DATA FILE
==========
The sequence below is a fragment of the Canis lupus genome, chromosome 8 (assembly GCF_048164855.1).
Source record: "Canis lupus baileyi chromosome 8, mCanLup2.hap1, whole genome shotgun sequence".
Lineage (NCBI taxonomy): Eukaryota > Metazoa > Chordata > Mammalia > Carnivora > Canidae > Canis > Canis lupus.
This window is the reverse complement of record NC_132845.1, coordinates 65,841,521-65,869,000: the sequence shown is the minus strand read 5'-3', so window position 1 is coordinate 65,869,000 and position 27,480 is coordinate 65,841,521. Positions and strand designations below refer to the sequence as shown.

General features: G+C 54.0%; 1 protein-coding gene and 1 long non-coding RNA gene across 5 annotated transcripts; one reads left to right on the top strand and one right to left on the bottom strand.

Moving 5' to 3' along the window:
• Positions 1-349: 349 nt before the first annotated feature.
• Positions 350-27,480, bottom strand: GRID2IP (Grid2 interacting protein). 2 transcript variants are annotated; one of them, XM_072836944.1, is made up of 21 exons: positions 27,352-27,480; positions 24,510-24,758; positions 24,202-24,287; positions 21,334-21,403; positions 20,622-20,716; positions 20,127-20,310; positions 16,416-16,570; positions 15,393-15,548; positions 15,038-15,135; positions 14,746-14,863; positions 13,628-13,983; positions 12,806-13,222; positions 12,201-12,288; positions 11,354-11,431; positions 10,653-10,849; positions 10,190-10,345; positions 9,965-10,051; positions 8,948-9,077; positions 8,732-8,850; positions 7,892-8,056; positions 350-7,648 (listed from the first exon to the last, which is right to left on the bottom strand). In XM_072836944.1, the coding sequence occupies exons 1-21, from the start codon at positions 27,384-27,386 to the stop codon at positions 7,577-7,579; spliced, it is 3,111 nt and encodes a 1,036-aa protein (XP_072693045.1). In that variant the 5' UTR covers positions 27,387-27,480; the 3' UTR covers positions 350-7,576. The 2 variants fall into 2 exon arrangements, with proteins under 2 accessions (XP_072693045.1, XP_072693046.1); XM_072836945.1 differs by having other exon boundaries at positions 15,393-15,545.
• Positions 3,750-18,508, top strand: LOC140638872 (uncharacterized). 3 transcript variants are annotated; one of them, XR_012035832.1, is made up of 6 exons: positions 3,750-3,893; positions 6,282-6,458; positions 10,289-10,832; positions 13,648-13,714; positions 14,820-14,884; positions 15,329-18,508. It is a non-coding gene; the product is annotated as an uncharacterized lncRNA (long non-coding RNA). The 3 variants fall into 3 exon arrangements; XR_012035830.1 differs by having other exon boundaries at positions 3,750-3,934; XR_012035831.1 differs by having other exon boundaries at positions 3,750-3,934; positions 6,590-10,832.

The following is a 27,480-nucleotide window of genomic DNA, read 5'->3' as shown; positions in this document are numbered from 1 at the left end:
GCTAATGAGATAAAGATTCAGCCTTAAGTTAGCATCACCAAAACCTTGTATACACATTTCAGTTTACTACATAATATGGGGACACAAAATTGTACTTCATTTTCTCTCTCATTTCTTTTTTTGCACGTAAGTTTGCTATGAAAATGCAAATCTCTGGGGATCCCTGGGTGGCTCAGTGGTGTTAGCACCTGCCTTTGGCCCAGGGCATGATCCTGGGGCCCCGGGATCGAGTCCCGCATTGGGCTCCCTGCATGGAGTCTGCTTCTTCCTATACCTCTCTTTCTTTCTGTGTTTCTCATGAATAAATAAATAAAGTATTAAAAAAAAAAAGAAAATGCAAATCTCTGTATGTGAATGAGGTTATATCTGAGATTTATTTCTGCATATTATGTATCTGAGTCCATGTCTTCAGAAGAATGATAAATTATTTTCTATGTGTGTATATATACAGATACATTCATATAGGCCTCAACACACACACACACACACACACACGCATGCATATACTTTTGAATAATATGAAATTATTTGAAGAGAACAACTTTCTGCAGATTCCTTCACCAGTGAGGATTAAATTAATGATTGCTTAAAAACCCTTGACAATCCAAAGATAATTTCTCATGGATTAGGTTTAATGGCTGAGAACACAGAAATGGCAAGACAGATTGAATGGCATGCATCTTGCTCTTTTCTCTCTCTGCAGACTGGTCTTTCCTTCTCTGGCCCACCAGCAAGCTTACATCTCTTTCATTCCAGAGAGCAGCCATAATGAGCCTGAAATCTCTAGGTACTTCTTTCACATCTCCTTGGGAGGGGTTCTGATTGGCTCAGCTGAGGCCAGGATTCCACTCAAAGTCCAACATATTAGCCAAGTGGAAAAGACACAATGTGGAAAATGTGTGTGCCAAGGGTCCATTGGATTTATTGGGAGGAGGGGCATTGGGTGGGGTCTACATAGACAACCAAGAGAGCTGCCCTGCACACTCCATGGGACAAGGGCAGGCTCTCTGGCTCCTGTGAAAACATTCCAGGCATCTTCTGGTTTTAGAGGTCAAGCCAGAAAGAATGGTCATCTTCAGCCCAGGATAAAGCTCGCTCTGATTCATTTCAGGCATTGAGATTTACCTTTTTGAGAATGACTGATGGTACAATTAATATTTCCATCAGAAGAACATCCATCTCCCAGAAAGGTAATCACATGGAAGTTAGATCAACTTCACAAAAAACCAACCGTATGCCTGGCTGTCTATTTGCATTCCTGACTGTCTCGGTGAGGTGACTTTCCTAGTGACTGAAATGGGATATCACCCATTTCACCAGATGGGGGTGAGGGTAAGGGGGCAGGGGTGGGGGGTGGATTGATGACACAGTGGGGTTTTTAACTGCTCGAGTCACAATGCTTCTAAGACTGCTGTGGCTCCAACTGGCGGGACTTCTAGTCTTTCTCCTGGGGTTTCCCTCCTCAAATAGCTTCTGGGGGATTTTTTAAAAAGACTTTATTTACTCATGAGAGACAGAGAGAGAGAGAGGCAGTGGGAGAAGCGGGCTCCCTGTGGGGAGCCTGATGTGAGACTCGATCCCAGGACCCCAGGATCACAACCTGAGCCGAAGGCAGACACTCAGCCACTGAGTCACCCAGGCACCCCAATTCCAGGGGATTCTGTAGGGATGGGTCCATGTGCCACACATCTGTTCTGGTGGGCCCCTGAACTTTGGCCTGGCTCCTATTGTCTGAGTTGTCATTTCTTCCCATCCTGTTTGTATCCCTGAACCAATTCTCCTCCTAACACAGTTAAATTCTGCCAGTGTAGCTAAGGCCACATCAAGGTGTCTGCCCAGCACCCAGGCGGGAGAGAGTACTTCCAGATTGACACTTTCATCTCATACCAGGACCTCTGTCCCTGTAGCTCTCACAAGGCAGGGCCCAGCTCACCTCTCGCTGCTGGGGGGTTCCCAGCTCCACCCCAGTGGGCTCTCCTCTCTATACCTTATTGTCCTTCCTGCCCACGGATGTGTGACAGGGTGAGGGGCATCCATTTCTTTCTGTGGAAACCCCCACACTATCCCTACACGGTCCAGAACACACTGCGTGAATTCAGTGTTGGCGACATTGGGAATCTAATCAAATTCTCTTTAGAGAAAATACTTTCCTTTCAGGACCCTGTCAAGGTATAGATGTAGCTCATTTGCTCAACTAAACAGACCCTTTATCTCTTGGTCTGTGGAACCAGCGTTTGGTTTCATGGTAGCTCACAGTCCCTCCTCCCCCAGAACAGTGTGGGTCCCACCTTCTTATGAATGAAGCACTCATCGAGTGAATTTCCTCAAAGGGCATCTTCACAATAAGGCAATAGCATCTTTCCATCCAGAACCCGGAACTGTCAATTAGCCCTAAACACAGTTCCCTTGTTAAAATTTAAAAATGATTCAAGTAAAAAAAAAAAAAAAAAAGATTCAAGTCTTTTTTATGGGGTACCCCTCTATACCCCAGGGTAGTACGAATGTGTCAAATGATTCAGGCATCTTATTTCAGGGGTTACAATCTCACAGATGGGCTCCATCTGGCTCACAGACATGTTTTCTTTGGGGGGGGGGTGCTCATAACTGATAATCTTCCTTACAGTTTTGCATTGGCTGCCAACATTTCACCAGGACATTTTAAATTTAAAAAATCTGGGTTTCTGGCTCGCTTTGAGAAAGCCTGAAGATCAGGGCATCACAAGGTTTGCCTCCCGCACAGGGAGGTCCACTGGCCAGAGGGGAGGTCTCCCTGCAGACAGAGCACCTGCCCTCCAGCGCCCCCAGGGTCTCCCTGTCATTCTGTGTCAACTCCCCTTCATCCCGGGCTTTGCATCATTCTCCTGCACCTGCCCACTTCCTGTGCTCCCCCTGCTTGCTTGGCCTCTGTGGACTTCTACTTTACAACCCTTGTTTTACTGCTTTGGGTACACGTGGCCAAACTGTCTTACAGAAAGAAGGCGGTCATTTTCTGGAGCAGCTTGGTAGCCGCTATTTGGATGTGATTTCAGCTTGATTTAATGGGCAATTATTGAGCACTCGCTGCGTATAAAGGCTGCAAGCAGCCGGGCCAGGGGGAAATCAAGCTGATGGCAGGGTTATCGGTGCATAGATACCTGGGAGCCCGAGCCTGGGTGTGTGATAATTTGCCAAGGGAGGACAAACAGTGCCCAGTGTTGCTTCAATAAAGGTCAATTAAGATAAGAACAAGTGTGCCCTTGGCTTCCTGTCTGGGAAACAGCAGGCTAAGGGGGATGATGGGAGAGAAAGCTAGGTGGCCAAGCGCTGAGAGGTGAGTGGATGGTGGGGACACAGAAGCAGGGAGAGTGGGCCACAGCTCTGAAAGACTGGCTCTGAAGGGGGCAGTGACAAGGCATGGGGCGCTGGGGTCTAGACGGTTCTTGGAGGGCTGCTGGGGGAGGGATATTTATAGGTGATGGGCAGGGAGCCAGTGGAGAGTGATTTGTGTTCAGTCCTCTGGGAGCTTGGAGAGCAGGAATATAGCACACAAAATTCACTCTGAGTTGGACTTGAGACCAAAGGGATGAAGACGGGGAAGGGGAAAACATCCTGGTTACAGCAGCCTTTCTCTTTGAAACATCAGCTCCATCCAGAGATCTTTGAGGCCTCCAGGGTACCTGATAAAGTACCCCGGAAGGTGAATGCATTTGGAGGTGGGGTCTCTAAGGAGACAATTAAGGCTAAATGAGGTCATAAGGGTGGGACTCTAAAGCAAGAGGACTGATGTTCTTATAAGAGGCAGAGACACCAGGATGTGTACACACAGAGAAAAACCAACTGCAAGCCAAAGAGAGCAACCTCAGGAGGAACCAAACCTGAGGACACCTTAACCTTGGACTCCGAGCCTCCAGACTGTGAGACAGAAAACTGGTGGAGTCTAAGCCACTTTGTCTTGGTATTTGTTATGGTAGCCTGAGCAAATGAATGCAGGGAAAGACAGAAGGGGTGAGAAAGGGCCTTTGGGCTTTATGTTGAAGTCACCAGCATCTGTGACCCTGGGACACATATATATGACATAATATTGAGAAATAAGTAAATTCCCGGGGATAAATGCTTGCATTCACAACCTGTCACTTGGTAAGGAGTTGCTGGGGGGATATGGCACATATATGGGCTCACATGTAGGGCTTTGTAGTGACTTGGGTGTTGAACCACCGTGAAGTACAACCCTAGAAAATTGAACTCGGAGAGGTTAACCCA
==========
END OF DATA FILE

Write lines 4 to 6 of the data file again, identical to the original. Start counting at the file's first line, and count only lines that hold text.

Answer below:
This window is the reverse complement of record NC_132845.1, coordinates 65,841,521-65,869,000: the sequence shown is the minus strand read 5'-3', so window position 1 is coordinate 65,869,000 and position 27,480 is coordinate 65,841,521. Positions and strand designations below refer to the sequence as shown.

General features: G+C 54.0%; 1 protein-coding gene and 1 long non-coding RNA gene across 5 annotated transcripts; one reads left to right on the top strand and one right to left on the bottom strand.

Moving 5' to 3' along the window: